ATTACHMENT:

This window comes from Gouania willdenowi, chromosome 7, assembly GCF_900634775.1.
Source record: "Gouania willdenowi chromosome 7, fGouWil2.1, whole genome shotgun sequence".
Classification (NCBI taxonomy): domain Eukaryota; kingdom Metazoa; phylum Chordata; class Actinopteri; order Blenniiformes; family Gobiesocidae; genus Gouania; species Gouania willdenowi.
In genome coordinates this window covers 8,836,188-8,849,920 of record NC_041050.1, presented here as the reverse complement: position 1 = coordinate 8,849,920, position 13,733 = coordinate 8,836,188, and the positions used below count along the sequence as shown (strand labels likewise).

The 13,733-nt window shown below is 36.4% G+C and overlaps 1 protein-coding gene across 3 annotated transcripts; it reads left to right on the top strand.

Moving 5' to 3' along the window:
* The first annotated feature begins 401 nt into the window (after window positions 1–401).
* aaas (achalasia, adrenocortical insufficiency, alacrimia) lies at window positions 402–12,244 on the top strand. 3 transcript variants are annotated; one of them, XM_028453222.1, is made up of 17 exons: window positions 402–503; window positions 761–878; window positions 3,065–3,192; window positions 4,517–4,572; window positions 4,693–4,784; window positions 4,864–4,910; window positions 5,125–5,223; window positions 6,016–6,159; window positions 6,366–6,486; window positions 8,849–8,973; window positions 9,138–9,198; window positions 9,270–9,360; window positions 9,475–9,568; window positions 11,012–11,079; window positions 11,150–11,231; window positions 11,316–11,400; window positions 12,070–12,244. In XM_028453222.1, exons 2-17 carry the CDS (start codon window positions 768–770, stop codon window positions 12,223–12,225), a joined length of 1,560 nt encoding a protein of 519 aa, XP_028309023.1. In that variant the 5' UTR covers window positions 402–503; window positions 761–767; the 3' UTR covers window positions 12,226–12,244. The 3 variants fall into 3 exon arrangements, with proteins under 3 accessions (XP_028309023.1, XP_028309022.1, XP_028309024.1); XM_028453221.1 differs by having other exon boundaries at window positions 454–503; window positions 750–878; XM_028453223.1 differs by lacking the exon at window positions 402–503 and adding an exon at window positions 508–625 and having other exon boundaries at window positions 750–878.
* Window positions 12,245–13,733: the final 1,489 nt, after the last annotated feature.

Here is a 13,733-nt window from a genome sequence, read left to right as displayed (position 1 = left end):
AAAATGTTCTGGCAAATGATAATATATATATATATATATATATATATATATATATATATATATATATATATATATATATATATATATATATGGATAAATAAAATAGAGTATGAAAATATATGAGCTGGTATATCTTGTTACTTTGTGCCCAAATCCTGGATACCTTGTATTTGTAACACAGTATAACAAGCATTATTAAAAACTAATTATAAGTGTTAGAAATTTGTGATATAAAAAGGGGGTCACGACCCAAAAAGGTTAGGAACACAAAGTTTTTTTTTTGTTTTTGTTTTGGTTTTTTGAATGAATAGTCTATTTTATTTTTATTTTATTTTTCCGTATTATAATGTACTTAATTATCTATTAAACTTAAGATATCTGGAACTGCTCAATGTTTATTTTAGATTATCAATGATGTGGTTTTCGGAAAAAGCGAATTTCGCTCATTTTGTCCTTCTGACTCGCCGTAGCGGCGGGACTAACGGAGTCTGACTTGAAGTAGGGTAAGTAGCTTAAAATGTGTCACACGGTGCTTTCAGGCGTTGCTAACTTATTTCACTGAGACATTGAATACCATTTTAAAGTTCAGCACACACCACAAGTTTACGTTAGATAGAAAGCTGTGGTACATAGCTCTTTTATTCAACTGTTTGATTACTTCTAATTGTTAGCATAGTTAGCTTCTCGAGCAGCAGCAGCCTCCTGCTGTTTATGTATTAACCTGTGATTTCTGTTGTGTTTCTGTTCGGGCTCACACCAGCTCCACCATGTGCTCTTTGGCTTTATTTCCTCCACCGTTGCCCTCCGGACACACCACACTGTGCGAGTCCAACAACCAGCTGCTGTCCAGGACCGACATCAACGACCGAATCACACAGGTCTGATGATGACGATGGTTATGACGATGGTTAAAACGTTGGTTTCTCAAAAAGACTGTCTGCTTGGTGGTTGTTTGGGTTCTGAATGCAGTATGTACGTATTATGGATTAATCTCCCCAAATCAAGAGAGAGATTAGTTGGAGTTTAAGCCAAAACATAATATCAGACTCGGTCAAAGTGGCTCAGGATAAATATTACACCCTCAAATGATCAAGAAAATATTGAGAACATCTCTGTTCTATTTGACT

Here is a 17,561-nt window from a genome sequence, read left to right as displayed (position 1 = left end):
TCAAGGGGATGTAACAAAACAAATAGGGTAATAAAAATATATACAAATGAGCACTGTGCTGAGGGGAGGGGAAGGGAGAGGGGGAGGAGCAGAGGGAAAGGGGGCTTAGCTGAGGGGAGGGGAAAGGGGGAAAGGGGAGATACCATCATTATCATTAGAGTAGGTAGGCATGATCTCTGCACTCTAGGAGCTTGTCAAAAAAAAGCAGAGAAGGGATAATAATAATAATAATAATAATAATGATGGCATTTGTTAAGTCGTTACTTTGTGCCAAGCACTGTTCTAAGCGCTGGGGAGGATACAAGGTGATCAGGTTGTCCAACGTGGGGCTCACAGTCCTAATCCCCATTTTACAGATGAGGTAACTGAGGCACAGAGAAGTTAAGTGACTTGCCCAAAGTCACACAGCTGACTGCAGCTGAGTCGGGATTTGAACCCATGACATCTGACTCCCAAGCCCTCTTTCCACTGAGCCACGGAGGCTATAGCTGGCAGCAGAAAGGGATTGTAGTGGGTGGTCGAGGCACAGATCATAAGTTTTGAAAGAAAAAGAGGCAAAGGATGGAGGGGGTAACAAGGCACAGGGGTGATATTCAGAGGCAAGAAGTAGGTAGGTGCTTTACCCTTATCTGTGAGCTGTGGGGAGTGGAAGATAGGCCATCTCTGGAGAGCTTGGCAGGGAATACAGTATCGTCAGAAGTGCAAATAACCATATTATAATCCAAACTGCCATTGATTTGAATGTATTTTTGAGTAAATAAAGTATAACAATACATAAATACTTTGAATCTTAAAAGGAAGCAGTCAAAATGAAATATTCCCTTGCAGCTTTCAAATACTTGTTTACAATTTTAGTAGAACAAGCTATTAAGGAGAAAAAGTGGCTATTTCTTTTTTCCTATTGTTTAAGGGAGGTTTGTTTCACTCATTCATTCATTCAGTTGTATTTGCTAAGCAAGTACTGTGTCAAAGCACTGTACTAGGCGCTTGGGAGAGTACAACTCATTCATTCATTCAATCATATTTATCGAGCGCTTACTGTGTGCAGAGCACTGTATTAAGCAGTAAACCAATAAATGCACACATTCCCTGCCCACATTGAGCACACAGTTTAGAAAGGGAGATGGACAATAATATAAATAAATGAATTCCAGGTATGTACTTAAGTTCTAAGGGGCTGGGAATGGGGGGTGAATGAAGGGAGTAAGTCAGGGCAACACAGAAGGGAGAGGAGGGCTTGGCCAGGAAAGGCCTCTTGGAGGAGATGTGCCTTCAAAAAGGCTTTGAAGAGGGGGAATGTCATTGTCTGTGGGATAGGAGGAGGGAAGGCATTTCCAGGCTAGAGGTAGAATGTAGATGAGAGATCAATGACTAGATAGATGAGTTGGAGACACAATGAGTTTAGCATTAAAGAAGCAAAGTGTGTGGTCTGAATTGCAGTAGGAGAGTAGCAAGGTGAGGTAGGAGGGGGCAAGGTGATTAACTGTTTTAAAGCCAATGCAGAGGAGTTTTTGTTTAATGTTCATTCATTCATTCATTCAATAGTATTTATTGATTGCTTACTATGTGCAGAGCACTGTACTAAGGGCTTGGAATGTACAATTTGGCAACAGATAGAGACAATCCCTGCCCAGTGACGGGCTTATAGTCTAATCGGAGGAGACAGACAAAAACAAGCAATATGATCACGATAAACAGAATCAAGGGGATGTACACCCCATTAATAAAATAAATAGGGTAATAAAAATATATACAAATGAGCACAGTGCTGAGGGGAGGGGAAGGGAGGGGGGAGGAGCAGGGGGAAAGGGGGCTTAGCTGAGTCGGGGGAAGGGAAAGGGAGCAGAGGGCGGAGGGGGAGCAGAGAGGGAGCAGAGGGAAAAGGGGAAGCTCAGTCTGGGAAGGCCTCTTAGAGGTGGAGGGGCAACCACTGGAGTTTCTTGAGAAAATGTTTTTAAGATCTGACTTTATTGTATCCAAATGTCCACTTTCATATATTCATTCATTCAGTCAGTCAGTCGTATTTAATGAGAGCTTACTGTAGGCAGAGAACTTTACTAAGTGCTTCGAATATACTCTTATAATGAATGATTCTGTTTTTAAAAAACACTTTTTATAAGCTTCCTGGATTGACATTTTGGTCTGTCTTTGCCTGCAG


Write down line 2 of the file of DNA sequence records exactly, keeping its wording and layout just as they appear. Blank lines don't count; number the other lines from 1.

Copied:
Source record: "Gouania willdenowi chromosome 7, fGouWil2.1, whole genome shotgun sequence".